He shall choose what pledge he please, provided only it be sufficient for the purpose.

And if the man be poor, thou shalt not sleep with his pledge:
But restore it before night, which intimates that he should take no such thing for pledge, without which a man cannot sleep, since it were an idle thing to fetch it and carry it every day. See Poole "Exodus 22:26,27".

In any case thou shalt deliver him the pledge again when the sun goeth down, that he may sleep in his own raiment, and bless thee: and it shall be righteousness unto thee before the LORD thy God.
Bless thee, instrumentally, as ministers are said to convert and save sinners, to wit, bring down the blessing of God upon thee by his prayers; for though his prayers, if he be not a good man, shall not avail for his own behalf, yet they shall avail for thy benefit.

Righteousness unto thee before the Lord, i.e. esteemed and accepted by God as a work of righteousness, or holiness, or goodness and mercy, which oft is called righteousness, as Psalm 107:9 Proverbs 10:2 Daniel 4:27.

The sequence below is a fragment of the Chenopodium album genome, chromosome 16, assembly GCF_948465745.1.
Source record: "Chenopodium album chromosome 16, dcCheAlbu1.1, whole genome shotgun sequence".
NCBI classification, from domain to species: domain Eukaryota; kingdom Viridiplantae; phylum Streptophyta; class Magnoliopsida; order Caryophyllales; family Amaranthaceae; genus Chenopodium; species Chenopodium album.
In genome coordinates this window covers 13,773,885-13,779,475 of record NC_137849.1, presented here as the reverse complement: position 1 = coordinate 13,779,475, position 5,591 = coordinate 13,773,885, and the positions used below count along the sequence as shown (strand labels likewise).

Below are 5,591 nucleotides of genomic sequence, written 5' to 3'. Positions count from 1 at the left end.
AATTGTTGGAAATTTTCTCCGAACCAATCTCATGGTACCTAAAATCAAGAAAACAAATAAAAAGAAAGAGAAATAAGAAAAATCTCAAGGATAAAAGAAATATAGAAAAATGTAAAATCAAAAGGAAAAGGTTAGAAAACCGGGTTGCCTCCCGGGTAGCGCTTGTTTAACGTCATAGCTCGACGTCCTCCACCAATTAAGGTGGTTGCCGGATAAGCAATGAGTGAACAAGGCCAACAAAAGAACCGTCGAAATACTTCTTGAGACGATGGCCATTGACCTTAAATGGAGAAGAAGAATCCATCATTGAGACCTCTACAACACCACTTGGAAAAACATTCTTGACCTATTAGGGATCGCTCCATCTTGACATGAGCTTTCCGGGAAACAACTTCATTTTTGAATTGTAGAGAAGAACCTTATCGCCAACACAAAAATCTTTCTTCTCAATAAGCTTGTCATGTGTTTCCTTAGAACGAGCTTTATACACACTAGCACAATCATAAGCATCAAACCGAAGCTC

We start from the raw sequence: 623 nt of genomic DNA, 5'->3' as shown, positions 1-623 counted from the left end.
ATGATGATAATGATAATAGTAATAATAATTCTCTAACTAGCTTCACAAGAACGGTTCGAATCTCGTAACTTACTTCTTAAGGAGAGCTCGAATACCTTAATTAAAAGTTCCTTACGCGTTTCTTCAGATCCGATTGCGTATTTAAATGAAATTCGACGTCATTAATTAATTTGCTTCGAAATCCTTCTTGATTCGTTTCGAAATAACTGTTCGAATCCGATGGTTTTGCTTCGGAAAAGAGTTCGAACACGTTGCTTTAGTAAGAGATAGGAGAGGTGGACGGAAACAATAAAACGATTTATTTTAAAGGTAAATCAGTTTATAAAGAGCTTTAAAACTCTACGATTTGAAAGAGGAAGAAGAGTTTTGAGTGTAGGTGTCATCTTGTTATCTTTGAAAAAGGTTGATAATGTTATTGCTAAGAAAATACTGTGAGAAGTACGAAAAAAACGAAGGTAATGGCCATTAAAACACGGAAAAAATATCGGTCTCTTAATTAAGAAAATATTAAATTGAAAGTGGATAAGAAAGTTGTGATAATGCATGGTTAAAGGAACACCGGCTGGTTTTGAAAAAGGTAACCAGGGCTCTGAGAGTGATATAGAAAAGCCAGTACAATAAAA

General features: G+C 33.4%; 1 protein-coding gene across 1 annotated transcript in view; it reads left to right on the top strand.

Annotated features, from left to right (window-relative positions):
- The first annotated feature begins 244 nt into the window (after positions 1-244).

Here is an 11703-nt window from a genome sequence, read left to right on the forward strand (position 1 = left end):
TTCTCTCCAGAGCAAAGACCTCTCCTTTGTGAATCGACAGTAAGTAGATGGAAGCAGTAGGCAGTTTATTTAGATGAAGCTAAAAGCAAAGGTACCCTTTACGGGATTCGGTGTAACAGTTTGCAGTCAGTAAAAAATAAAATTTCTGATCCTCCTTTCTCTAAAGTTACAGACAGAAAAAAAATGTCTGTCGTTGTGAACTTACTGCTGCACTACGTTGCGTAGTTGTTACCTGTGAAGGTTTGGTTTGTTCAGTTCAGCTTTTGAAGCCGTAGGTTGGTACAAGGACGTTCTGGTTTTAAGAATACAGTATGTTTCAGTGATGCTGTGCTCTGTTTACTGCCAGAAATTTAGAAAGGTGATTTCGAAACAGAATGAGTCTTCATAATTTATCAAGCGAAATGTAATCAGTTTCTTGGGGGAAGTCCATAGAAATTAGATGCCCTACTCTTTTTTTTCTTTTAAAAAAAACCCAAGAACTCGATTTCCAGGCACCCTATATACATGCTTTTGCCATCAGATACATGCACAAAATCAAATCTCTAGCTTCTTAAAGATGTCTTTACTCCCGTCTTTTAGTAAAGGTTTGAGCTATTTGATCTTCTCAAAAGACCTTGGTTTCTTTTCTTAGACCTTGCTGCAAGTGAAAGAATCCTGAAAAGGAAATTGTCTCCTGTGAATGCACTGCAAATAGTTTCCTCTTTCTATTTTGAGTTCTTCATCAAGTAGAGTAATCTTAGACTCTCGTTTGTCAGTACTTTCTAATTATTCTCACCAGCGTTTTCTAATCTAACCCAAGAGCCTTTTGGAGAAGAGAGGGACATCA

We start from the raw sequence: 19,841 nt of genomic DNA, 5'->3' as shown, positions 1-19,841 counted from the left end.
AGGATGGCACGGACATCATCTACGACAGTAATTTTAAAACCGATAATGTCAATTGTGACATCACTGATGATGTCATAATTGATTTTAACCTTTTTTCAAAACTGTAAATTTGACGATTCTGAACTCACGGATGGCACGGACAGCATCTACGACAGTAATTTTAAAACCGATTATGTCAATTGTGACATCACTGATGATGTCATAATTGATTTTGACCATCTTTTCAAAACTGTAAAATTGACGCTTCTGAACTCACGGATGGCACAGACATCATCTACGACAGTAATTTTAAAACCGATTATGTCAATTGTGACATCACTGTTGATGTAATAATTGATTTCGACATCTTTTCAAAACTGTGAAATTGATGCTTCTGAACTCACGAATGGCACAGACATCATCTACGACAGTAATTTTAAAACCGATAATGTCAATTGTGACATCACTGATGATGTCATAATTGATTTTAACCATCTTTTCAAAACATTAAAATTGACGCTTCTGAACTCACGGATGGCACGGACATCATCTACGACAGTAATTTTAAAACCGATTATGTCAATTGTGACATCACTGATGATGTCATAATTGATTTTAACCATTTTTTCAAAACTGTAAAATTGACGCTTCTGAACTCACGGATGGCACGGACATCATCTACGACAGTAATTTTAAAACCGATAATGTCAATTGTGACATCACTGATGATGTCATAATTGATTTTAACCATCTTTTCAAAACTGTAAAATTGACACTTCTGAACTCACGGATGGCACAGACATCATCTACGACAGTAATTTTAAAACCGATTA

Thou shalt not oppress an hired servant that is poor and needy, whether he be of thy brethren, or of thy strangers that are in thy land within thy gates:
Either by laying too grievous burdens of work upon him, or by withholding his wages from him, as it follows.

At his day thou shalt give him his hire, neither shall the sun go down upon it; for he is poor, and setteth his heart upon it: lest he cry against thee unto the LORD, and it be sin unto thee.
At his day; at the time appointed, weekly or daily.

Neither shall the sun go down upon it, to wit, after the day upon which it is due, and desired or demanded by him; for justice must not be denied or delayed.